Saturday, April 21, 2007

Unnatural Acts: Three, or Five?

I live in Southern California, just a short drive (meaning forty minutes at night, and up to four hours at other times) from the Belly of the Beast, Hollywood. Of course, very little of what people mean by ‘Hollywood’ takes place in Hollywood any more, so the town today is really more like the Bladder of the Beast, but that’s really beside the point. If you’d stop interrupting, maybe I could get on with this.

Since every fourth person you meet here is an aspiring screenwriter (two of the others are aspiring actors), the idea of the three-act structure pervades daily life. Sit in any Starbuck’s and you’ll see a dozen people who can’t visit the toilet without parsing it: The locking of the door propels us from Act I into Act II. First Complication—the seat is dirty. First response…

Well, I suppose it’s better than the other screenwriting paradigm, Joseph Campbell’s Hero’s Journey. I don’t even want to contemplate how the Call to Adventure and the Refusal of the Call fit into visiting the toilet.

I’d always assumed the film community, and in particular that master of saying little at great length, Syd Field, were to blame for the three-act paradigm. (By the way, if you’ve ever wondered who is to blame for the whole paradigm of “paradigm,” that was Thomas Kuhn in the Structure of Scientific Revolutions. But he’s ten years departed, so don’t bother to write him to complain.)

Okay, it’s hard to get around the idea that stories tend to have a Beginning, Middle, and End (sometimes even in that order). I was always a little more skeptical about the idea that these proportions could be divided 33:33:33 (with one percent left for the Church) or, only slightly more imaginatively, 25:50:25 (the agnostic approach).

I assumed this was merely residue from traditional theatre, and went happily on my way, ignoring Acts. Basically, if anyone’s theory about the true nature of The Novel can’t contain Tristram Shandy, I say to hell with it, and that includes Three Acts.

I’ve been reeducated. The Three-Act Structure isn’t really a theatre concept. For starters, the admirable novelist and critic David Lodge pointed out:

Throughout the nineteenth century, for example, novels were commonly published in three volumes, mostly to suit the convenience of the circulating libraries, who able to lend out one novel to three readers at once, but the practice may also have encouraged authors to see their novels in terms of a kind of three-act structure (it is possible to break down the action of Jane Austen’s Emma in this way, for instance).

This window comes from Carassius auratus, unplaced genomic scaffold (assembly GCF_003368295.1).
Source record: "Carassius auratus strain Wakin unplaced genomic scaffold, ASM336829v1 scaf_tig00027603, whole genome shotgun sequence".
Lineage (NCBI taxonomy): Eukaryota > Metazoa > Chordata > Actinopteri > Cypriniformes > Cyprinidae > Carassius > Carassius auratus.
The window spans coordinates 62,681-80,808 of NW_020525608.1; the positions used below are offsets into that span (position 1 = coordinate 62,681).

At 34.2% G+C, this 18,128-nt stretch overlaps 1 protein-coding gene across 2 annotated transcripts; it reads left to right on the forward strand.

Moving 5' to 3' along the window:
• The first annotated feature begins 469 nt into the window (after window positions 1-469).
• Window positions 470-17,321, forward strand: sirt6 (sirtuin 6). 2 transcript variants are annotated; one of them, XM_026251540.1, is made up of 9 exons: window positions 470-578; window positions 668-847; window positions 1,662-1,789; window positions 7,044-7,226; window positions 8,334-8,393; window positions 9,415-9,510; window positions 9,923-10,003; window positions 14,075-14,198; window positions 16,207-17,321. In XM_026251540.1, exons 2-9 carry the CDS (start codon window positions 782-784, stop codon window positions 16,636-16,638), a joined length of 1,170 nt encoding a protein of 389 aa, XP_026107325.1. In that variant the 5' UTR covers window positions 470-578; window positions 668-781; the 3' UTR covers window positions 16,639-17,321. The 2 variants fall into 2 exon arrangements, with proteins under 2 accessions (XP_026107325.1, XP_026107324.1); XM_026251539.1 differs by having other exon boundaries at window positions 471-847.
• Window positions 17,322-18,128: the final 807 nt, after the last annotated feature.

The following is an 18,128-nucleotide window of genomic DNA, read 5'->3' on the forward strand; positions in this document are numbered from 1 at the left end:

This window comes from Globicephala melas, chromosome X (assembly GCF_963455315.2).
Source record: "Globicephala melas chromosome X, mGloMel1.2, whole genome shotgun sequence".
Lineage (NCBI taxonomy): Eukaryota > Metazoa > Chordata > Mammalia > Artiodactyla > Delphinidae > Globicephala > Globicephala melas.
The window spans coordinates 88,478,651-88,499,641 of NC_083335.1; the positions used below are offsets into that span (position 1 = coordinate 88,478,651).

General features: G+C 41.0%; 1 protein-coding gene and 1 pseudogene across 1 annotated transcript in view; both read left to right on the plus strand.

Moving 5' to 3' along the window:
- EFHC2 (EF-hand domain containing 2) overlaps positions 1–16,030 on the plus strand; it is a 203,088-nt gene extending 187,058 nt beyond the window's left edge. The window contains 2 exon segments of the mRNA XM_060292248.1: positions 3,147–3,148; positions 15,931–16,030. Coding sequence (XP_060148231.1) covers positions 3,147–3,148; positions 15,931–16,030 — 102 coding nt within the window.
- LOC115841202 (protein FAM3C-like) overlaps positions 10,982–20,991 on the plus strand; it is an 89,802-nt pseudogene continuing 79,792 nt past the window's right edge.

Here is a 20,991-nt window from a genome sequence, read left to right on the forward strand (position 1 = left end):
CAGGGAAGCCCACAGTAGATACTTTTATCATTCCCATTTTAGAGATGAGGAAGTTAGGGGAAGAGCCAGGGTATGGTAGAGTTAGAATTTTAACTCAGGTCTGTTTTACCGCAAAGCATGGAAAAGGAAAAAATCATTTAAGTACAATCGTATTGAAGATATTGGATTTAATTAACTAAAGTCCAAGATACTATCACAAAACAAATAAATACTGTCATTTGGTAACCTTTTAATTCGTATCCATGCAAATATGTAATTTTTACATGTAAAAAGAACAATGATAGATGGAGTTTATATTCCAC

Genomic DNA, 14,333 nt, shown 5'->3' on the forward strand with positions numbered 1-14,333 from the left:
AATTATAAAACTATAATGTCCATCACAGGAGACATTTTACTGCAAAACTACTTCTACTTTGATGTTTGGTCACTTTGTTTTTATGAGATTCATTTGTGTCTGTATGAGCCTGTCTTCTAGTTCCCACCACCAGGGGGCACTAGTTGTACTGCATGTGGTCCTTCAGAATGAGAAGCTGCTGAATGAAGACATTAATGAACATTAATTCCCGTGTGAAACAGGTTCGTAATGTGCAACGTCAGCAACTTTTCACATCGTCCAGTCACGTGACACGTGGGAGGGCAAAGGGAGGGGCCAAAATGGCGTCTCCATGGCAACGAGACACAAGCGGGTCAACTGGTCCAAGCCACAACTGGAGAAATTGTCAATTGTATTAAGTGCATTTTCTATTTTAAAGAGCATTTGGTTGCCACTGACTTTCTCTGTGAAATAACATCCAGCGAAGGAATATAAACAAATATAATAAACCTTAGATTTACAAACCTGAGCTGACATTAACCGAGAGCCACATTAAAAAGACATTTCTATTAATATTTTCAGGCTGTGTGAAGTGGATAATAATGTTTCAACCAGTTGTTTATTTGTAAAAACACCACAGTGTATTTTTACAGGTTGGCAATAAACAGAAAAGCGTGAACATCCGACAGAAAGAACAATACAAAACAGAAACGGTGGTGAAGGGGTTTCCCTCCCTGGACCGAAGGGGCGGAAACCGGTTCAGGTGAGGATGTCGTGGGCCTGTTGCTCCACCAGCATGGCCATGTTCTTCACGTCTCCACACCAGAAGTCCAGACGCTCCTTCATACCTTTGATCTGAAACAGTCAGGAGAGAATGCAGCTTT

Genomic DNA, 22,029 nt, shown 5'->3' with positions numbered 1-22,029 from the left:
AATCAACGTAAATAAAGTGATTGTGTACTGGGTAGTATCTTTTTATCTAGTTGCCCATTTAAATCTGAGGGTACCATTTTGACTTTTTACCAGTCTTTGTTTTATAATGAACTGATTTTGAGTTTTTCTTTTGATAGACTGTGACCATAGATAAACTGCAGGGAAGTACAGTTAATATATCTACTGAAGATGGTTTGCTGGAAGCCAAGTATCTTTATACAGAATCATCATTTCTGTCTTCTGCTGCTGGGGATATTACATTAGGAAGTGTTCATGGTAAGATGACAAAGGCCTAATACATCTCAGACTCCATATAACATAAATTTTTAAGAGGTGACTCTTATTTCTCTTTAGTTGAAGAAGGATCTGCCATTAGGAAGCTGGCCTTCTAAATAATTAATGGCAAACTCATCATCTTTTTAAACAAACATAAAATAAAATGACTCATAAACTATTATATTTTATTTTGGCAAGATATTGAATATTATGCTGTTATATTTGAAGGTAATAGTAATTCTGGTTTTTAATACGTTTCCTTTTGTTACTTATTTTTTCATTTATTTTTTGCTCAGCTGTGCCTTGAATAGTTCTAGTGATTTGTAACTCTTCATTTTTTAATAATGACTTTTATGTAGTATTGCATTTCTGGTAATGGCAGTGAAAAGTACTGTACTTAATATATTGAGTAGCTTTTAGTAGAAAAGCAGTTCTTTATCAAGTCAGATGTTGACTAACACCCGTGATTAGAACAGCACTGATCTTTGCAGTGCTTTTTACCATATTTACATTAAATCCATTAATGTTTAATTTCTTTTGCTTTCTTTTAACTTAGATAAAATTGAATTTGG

Huh. You mean we started it?

I was further thrown off balance when I met Mark Sarvas, screenwriter and novelist (and proprietor of The Elegant Variation). I was whining to him about the long desert of the middle of a novel—I still admit that novels have Beginnings, Ends, and Middles, oh lordy sweet Jesus, do they ever have Middles—and he suggested to me that the middle of a novel really consists of three acts in itself. This took us back to the standard dramatic structure of beginning, three middle acts, and ending, making five standard acts in all…

Five? Oh, yeah, like Othello, and Macbeth…How could I have forgotten that all classic theatre tended to revolve around five acts?

I’m still suspicious of the neat theorizing of novels into segments, but I embraced Mark’s idea of chopping the middle into segments instead of steadily rising action, and ever since it has felt a lot less as though I’m crossing the Great Plains in a Conestoga Wagon.

Five acts. That Shakespeare guy may have been onto something.

6 comments:

May said...

I am sorry for those aspiring actors and writers because only one in a thousand will make it, while the rest will strive to survive. It would be different if the mere fact of acting and writing was enought to make them happy but it isn't so - to achieve fame and success seems to be an essential part of being an artist.

David Isaak said...

Hi, May.

I don't know if fame is needed, but I think it's important to most artists to be heard. The problem with acting if there's no audience or writing if there's no readers is that the art is like a concerto that is never performed.

I think actors have it tougher, though. Writers can at least write their books--though they may remain unpublished, unread, or both--from start to finish without relying on the collaboration of anyone else.

The visual arts at least have the advantage that there is a solid piece of material that anyone can glance at. Or, as the writer Edward Dahlberg put it, "A painter can hang his paintings. A writer can only hang himself."

May said...

I see your point - thanks for the explanation.
In any case I think that anything, even frustration from lack of audience/success is preferable to apathy and indifference to life.

David Isaak said...

Well said!

Lucy McCarraher said...

I think I'm probably more a Dickens writer - I write in instalments for a weekly journal and the end happens when all the threads come together. Even though my background is drama, I don't like Acts. Just Scenes.
But I think you're on to something much more interesting with the Hero's Journey stuff. Have you read "The Seven Basic Plots, Why we tell stories" by Christopher Booker? Fascinating stuff. I read it last year and hope it took root somewhere in my mental filing system, but I'd appreciate it if you could do one of your "read and summarise" jobs on it, as I've forgotten it all now.
Lucy

David Isaak said...

Hi, Lucy. No, I haven't read the Booker thing, but I'll try and hunt it down.

A professor/novelist I know claims there are only two fundamental plots: 1) Someone goes on a journey, and 2) A stranger comes to town.

He then goes on to add that this is really the same story told from two different points of view...